Monday, November 5, 2007

Great Gifts with Really Bad Unintended Consequences

Yesterday I posted "ten gift ideas for kids least likely to end up in landfill" and I promised today I would post my list of some of the worst gifts I've observed. Of course all these gifts were well-intended; the generous gifters just never saw what happened after the gift was received, but as the mom, I got to manage the consequences. And in most cases they were NOT much fun.
Here are gifts to avoid - unless you dislike the recipients, perhaps.
1. Any young children’s toy with lots of pieces and no container. These quickly drive parents nuts. The pieces get all over the house, and you wind up going out and buying plastic bins just to store the damn pieces, which you quickly grow to loathe.
2. Gift certificates: they might seem perfect but turn out to be pain in the neck.

  • They require a parent to schlep the kid to the store - which is rarely convenient. Some are electronic, which is a better bet, but still tricky and often requires parental assistance and supervision.
  • Gift cards are easily lost - they're little. I can't tell you how many times we had to go through a big stack of cards to fish out the accidentally discarded certificate.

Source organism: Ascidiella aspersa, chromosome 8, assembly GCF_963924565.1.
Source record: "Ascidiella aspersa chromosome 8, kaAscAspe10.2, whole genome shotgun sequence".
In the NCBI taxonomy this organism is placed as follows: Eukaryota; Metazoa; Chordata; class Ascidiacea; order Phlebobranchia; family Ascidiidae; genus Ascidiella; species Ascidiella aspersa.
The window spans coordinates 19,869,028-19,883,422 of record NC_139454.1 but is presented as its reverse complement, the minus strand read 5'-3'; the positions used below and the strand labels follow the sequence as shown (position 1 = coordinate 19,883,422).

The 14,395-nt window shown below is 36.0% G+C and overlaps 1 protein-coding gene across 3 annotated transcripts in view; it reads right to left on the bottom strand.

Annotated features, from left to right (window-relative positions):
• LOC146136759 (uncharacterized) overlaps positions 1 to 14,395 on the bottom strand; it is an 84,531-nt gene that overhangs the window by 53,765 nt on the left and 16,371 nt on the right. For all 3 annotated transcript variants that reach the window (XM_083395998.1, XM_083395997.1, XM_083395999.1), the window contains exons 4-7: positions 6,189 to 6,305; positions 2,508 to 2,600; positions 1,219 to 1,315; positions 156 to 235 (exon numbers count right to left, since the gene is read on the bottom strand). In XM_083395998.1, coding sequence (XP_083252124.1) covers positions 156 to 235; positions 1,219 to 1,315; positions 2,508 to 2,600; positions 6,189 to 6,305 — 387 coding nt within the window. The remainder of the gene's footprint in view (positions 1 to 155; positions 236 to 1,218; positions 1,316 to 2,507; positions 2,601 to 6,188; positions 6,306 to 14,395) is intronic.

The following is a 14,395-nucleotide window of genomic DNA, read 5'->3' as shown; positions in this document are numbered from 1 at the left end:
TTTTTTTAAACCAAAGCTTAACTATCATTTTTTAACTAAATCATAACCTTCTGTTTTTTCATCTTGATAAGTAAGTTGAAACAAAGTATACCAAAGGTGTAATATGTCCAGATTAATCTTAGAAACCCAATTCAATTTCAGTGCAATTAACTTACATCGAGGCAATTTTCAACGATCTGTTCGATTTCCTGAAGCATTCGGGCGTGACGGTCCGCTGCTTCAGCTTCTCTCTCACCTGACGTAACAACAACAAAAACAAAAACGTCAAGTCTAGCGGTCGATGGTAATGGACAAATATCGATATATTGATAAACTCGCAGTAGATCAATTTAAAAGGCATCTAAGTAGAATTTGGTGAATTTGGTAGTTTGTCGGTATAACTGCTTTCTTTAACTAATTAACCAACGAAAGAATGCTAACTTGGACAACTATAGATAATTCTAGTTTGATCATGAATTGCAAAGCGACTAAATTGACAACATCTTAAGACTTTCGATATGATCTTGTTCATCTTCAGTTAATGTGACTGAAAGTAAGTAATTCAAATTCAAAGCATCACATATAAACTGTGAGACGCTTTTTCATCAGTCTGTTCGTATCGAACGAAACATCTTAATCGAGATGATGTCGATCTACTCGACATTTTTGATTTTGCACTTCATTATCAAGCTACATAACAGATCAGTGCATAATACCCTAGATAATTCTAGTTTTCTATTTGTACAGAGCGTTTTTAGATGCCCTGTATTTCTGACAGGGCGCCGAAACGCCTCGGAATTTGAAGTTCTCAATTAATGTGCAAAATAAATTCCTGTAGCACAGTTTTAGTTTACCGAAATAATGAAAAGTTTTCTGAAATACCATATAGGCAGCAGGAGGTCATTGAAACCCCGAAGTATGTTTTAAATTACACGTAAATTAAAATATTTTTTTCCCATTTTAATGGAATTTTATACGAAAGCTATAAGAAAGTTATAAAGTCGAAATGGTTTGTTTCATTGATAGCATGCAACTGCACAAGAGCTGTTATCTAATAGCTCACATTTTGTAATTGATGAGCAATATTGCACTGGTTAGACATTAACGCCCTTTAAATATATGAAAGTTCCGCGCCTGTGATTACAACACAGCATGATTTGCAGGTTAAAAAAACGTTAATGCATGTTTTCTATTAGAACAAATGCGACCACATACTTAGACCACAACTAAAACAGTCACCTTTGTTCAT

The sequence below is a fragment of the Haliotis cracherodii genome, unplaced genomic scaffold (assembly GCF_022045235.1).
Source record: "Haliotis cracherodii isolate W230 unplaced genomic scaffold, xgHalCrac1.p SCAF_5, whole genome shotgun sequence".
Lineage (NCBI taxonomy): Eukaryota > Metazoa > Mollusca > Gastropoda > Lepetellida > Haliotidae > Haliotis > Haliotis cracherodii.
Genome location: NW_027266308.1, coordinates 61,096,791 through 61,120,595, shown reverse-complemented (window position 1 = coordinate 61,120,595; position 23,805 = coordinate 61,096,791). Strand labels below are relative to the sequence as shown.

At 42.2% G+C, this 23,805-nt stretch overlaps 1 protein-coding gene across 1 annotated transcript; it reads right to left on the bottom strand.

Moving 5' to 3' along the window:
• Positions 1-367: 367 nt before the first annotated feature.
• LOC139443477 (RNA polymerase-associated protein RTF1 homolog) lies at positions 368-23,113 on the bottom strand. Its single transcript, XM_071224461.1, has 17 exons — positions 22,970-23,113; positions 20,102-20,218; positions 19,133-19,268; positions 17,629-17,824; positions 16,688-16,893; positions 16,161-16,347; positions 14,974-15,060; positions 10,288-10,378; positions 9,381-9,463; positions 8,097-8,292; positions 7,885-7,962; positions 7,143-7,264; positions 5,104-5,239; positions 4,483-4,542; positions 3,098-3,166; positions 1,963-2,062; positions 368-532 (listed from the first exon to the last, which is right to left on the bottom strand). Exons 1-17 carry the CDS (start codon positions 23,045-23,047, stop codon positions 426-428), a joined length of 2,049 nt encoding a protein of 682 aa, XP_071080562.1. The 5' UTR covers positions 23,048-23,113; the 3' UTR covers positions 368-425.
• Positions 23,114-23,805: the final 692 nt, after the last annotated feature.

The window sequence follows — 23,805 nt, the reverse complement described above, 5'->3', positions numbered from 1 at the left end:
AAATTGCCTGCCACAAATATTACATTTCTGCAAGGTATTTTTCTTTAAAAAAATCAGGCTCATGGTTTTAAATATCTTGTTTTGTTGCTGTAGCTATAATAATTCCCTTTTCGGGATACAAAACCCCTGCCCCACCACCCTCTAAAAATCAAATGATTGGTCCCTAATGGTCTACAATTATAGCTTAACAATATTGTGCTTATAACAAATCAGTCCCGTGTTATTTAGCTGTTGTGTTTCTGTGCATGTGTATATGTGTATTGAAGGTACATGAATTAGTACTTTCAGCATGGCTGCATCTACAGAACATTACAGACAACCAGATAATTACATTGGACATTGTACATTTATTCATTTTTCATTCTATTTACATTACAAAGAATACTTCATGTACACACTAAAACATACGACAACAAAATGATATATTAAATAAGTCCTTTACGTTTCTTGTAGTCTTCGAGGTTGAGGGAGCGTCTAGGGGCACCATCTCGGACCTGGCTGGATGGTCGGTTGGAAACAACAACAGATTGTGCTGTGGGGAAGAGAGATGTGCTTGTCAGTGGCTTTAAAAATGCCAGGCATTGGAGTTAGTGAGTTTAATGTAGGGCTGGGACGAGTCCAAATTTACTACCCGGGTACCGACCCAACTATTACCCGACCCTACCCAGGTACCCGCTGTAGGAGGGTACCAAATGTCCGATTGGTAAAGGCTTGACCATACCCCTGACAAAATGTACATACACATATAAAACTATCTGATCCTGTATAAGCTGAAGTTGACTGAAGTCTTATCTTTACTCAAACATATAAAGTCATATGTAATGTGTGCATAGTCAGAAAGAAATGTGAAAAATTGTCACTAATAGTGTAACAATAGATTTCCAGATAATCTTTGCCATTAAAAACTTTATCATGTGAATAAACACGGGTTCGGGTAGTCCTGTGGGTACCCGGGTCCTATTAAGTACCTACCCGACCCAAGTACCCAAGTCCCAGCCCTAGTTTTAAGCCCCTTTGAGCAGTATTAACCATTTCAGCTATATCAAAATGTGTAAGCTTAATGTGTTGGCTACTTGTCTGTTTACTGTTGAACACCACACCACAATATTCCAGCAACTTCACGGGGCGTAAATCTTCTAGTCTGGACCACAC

• Worst is that store gift cards are a big ripoff, since they gradually lose their face value and eventually expire altogether (though some consumer laws are being passed to address this).
  • And if you actually make it to the store with the card, the chosen gift never costs just the amount of the gift certificate, so you must either add to it, or hold on to a gift certificate with $2.13 balance which hangs around for years, cluttering up your life!
3. Arts and crafts kits - they also seem like they would be fun and promote creativity, but they're a big bomb. Children are naturally creative, so they do better with interesting art materials. In each of my children’s Big Cleanouts we handed off lots of unopened creative kits; they required way too much focused attention and too many steps to actually be fun. Skip the pre-packaged cutsey "Make Earrings and a Necklace" or "Build a Volcano" and just give scissors, paper, glue sticks. clay, and/or glitter.

4. Single shares of stock - by far the all time best-intended and most irritating gifts my kids received. They were given by an dear elderly gentleman who wanted to teach them about investing, a worthy goal indeed. (Though each did this in school with the Stock Market Game in about 5th grade.) He gave each kid three single shares: 1 of Disney, 1 of CocaCola, and 1 of Johnson and Johnson. I remember very clearly because each one generated quarterly statements, annual reports, tax statements, and miniscule dividend checks! And when they wanted to sell them, we discovered the transaction costs exceeded the worth of each stock. We finally donated them to charities, which in itself generated paperwork. Great intention, terrible consequences!